Your hips are always faced forward. Once a skater has reached the cone by going across the track, they should move up to the next cone at a diagonal, and use a one foot plow stop at that cone, in order to move across the track again. The first time through, the crazy legs should be moving to the right, and they’ll be gliding to the left. Reverse it for the second time through.
Do it again, but this time, keep your head over your shoulder. Pick ONE shoulder to look over the whole time. Move across trying to keep your eyes on that spot behind you for as much of the crazy legs as possible. You can also reach your hands behind you, pretending that there is someone on your back, and you are just making a one second contact in order to know where they are.
The very last gif on this page has an example of the “3 second check”. This is Tony Muse (Peter Pan) of Your Mom executing in perfectly. Look for the gif with the description: The “less-than-3-second-hand-check” rule can effectively widen your wall by up to a few feet on each side. Just be careful it doesn’t turn into a forearm block.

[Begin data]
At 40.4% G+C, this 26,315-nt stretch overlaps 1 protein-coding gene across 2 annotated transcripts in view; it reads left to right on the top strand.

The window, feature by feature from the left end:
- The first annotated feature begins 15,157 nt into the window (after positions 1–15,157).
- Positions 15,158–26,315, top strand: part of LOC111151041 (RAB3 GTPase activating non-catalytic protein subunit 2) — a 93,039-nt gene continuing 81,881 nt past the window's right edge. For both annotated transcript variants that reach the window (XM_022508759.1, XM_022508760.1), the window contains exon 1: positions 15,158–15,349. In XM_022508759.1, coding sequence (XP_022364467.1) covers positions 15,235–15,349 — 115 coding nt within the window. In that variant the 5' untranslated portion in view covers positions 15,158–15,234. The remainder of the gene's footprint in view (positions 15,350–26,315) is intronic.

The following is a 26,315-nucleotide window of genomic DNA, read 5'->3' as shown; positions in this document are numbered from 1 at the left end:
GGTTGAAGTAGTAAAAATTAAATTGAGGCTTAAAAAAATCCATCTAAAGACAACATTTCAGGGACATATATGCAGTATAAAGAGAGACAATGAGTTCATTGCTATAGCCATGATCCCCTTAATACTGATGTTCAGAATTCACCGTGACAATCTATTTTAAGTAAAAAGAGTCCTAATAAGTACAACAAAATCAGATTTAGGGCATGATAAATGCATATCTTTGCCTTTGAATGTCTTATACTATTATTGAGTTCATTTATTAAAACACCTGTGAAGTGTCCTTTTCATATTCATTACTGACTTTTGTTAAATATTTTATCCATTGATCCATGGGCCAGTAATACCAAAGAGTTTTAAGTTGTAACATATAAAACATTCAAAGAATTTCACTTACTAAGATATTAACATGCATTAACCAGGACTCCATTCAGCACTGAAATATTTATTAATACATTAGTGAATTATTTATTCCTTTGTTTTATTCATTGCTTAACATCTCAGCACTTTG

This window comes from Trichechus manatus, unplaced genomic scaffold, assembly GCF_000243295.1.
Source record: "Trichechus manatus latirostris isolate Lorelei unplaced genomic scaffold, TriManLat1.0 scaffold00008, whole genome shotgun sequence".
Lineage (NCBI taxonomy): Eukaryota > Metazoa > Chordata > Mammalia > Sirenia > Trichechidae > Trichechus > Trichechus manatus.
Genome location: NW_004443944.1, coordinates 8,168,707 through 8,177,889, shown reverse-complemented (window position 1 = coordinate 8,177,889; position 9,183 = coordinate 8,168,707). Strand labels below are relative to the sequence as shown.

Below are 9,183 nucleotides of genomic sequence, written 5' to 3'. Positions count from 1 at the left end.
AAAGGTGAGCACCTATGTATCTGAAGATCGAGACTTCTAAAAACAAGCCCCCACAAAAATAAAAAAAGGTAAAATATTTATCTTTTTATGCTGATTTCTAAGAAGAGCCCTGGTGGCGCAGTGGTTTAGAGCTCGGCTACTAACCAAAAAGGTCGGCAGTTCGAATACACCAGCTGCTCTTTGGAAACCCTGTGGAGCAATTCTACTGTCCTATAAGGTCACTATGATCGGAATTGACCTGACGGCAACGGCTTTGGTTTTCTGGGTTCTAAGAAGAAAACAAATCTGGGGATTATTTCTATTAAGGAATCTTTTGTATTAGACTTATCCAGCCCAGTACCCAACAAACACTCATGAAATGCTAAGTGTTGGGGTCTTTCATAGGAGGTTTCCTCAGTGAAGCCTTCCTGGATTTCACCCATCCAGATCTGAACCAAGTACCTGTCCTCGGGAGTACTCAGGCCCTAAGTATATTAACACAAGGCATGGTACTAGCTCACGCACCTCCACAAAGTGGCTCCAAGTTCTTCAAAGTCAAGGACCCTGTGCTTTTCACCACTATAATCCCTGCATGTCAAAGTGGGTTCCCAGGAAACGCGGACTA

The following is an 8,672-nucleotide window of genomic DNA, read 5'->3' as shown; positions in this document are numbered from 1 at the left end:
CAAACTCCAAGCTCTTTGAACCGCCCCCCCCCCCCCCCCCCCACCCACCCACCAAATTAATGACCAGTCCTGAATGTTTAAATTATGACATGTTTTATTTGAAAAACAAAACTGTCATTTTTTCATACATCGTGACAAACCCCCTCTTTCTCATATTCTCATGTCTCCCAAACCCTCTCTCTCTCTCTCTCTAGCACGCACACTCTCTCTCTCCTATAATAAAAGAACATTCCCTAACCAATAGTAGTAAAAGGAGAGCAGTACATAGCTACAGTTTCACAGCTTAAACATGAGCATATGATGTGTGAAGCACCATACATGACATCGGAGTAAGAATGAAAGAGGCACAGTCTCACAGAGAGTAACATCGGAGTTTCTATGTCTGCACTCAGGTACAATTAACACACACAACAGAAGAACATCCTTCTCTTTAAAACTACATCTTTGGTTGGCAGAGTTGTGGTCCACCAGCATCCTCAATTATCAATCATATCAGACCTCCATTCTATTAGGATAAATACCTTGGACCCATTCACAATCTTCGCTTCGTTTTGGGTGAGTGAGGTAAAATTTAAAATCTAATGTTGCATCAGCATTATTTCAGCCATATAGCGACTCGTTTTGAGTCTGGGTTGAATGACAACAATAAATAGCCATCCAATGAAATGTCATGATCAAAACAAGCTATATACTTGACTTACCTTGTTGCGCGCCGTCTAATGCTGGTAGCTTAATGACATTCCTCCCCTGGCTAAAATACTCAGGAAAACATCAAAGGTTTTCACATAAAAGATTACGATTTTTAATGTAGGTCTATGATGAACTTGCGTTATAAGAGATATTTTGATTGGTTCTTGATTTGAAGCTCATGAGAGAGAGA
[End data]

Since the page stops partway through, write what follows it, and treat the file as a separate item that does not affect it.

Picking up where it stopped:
When jamming against a wall or individual that you are trying to get around on the edge, it is helpful to start low and end high. This was the best gif I could find, and though she trips at the end, she got all of her points and you can see she was starting to stand up into the block:
The idea is to hug the blocker with your body as you come through. You want to be as close to them as possible so that way they have no space to wind of for a hit. This is not a hit from the jammer, you are curving yourself around the blocker to get by them.